08-15-2005, 09:48 AM
Eating for two!
Join Date: Feb 2005
Location: Northern VA
S/C/G: 324 highest known/on hold/150
Height: 5' 5"
Sounds like the same starting point as everyone else. The cycle tends to go: realize there is a problem with your weight, attempt to justify the weight gain to yourself, realize you need to do something about it, make excuses as to why you can't do any of the things you're supposed to do, realize it's going to be difficult but that you are worth the effort, and finally become successful!
Everyone has to face this initial hurdel--stop making excuses! We have all made a million excuses for not doing the things we should be doing, and trust me, none of your excuses are anything new If you want to lose weight, you need to suck it up and make some changes. They don't have to be expensive changes, but changes nonetheless. If you have decided you can afford WW, how do you think that will help if you are not willing to count anything or work with exchanges? From my understanding, the have the Points plan, which is counting points in your food, and they have the Core plan, which is basically an exchange plan (like the food pyramid or diabetic plan). If you're not going to follow their plans, then don't waste your money.
If you think you need in-person support and a weekly weigh-in to keep you on track, look into a support group like TOPS. They don't give you a plan to follow--you do whatever you want. But then you weigh-in weekly and have meetings to discuss nutrition, obstacles, exercise, etc. It's only $60 a year (which you don't have to pay all upfront--you can pay monthly) and then additional chapter-specific dues and fees (example, my chapter also has 25 cents a week for dues plus fines for gaining weight--25 cents for every 1/4 pound you gain). Also, because TOPS is a non-proit organization, they will work with you in times of financial hardship by waiving some of the fees if you truly cannot afford them.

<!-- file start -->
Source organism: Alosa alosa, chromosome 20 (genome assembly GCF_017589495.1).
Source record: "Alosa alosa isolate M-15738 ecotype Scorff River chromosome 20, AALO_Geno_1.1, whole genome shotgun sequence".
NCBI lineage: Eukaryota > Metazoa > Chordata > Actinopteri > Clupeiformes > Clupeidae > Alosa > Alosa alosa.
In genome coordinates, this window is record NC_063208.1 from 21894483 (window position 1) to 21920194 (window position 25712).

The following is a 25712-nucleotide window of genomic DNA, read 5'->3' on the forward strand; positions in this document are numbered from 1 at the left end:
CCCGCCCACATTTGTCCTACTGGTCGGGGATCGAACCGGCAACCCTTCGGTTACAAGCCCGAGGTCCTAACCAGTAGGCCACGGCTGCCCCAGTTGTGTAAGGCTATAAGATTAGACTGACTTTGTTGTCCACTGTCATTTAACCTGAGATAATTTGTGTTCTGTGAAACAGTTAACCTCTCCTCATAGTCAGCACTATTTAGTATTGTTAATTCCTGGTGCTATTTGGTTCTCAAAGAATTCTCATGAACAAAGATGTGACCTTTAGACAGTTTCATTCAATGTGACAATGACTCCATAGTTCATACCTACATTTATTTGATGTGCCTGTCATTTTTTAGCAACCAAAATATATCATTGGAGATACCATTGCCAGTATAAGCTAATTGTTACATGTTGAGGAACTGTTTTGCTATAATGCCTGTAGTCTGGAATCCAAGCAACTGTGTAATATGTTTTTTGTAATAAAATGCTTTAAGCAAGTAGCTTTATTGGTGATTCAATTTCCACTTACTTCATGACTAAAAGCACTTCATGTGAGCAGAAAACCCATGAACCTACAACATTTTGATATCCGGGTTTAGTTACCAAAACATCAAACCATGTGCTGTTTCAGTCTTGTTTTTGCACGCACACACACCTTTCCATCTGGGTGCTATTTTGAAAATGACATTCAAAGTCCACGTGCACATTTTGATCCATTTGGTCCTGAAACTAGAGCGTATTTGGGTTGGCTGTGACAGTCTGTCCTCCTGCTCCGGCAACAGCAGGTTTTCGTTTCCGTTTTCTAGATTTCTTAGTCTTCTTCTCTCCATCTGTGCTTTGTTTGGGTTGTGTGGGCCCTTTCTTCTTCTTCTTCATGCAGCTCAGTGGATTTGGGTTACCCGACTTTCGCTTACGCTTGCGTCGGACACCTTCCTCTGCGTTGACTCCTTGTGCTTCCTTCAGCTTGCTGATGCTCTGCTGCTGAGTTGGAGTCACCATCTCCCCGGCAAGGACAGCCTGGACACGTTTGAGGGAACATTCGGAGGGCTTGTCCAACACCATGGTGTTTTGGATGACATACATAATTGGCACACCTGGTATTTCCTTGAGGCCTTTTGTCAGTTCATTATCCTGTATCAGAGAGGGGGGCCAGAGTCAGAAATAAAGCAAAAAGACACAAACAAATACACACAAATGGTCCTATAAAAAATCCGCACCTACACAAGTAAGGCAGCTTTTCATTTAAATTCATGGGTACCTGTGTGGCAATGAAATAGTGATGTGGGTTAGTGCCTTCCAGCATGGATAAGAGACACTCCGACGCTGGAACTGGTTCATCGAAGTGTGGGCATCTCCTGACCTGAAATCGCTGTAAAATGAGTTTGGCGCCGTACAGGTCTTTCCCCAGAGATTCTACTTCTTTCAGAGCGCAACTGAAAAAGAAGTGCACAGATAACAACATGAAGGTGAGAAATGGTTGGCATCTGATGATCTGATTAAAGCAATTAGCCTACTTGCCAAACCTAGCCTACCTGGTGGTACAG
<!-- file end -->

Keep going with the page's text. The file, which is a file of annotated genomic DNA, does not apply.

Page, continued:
As for diets, you don't have to follow a specific plan. Start by simply cutting back on portion sizes, then start making healthier replacements (lean meats, fruits and veggies for snacks, whole-grain breads and pastas, etc.). It doesn't have to be expensive or difficult. I buy all of my fruits and veggies frozen because I only have time to shop once a week (or once every other week!), so by buying them frozen, I know they will taste just as good as fresh in 3 weeks when I'm finally ready to use them Don't rely too heavily on prepared meals--it seems you've already said you don't want to do this, which is a good thing. While they may come low in fat and calories, they also come sky-high in sodium, so while your weight may go down, your blood pressure may be increasing just as quickly!
Highest known weight: 324
Weight on morning of DS surgery: 308.5
Got down to about 185 before pregnancy;
Benjamin David born March 24, 2012, 7 pounds 11 ounces